This sometimes resulted in him walking one way while everyone else walked in the opposite direction. Case in point: at a time when I was glomming Keanu Reeves films, I came across Ebert’s review for A Walk in the Clouds. He’d given it four stars out of four; Rotten Tomatoes has an aggregate score of 42%. Most of the world thought it was one big pile of mush, and that Keanu Reeves was a fantastically bad actor. Ebert called his performance “almost transparent”, the “highest compliment I can pay it”, and said the film “sang with innocence and trust”:

”A Walk in the Clouds” is the kind of film you have to give yourself to, open yourself to. Logic and cynicism will get you nowhere with this one. Oh, it will show you’re tough, and can’t be fooled, and no one can slip these ancient romantic notions past you. But if you can resist the scene where he sings beneath her window, then for you I offer this wish, that no one ever sing beneath your window. Even if sometimes you find yourself listening.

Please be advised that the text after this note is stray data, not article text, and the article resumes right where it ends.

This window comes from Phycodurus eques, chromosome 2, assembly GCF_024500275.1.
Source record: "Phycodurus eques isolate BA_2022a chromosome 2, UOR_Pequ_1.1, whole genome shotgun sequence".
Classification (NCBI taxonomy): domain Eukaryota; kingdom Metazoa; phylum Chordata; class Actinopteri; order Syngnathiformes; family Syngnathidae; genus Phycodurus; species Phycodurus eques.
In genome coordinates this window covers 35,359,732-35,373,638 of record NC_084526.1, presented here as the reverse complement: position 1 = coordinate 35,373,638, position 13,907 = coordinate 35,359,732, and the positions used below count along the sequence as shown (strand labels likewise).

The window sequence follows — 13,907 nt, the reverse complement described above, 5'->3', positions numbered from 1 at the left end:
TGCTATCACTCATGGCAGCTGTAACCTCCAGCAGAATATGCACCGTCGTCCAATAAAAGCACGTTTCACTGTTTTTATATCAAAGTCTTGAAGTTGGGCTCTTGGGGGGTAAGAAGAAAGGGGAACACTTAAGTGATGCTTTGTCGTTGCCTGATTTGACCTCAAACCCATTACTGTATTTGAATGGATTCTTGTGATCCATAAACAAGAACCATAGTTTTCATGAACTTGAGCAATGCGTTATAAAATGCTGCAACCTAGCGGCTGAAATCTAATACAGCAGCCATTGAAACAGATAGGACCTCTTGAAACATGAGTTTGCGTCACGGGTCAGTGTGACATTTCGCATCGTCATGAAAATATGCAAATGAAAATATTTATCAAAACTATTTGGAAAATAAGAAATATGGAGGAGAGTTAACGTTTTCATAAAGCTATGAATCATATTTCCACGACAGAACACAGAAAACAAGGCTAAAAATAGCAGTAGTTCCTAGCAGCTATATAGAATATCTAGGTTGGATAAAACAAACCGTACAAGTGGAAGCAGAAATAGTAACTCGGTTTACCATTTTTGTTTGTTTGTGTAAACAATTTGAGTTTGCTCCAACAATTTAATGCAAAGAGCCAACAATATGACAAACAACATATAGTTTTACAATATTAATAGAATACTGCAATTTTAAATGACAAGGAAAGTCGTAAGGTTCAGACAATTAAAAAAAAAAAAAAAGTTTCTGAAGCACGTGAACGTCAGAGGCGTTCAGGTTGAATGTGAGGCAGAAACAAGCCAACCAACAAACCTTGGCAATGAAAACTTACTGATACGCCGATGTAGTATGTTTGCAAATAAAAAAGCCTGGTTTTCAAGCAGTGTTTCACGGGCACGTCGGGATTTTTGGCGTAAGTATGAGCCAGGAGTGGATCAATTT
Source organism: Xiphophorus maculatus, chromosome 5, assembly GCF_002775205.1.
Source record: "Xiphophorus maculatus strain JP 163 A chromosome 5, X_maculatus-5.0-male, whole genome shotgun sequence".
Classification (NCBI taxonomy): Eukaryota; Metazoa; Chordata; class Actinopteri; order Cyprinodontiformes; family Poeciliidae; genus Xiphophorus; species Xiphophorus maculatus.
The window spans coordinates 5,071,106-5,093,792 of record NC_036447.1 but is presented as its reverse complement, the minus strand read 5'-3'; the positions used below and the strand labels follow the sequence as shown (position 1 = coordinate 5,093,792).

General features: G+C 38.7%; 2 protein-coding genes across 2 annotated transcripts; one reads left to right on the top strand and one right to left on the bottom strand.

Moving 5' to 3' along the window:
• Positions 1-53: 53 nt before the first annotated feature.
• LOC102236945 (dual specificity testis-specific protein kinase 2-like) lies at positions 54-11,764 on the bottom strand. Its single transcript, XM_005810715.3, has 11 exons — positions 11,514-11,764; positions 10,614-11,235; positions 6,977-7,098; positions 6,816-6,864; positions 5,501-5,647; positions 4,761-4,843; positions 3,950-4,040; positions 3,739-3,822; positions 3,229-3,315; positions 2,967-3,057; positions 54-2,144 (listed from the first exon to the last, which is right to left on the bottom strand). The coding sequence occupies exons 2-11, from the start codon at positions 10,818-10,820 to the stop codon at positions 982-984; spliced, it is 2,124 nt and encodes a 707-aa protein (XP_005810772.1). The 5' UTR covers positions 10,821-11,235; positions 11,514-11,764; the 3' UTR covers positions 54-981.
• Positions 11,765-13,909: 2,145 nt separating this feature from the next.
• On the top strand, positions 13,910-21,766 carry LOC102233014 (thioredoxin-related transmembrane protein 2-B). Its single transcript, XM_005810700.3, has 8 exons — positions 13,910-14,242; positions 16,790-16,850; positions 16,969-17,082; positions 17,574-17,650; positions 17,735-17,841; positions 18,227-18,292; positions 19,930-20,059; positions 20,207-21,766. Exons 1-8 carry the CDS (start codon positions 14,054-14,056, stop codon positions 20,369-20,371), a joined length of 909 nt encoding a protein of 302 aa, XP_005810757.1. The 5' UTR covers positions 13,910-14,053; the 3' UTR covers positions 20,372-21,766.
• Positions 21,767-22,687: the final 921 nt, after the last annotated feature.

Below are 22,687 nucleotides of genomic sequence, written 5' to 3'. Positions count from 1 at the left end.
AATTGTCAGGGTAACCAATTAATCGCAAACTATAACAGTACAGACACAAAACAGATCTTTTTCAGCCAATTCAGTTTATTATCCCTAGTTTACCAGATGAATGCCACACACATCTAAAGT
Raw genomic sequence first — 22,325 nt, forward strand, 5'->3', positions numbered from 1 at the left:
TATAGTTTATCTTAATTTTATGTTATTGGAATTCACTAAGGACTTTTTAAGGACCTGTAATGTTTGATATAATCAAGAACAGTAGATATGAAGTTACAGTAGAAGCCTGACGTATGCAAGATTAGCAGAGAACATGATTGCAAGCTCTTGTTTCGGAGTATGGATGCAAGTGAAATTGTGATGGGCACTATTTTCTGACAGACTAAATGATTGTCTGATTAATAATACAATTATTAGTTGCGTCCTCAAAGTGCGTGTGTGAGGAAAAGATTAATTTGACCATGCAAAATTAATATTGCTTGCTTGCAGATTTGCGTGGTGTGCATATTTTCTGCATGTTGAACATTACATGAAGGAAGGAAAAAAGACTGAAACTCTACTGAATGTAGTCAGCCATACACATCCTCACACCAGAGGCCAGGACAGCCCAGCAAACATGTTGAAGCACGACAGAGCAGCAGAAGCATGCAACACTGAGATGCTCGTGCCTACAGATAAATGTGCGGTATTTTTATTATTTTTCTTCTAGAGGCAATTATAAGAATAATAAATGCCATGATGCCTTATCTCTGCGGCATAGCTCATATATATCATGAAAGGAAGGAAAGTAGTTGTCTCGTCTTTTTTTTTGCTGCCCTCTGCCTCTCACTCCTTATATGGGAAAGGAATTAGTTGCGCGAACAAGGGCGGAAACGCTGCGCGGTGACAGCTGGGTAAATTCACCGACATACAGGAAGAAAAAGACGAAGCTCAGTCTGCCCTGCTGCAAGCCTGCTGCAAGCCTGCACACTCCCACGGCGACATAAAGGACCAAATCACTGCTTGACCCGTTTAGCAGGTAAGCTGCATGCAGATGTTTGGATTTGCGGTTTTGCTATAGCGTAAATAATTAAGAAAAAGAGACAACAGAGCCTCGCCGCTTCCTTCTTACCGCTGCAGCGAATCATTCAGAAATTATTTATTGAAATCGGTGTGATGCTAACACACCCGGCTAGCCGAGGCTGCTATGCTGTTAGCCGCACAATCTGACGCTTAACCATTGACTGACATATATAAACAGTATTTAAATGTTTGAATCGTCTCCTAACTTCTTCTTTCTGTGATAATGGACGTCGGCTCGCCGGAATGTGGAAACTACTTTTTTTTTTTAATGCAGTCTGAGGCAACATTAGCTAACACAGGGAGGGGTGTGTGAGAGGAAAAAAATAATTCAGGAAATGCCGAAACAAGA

And there, in a nutshell, is why I loved Roger Ebert’s reviews, and why I cried when I saw that he’d died. Even though this paragraph skewers the film’s detractors with a five-year-old’s nose-thumbing, he spoke to directly to us. He spends the review defending his four stars, and after I’d seen the movie I could see his point of view, even though I thought Keanu Reeves was fantastically stilted. He is also unashamedly, unflinchingly romantic in the best and truest sense of the word – someone who is imbued with lifelong hope and resilience.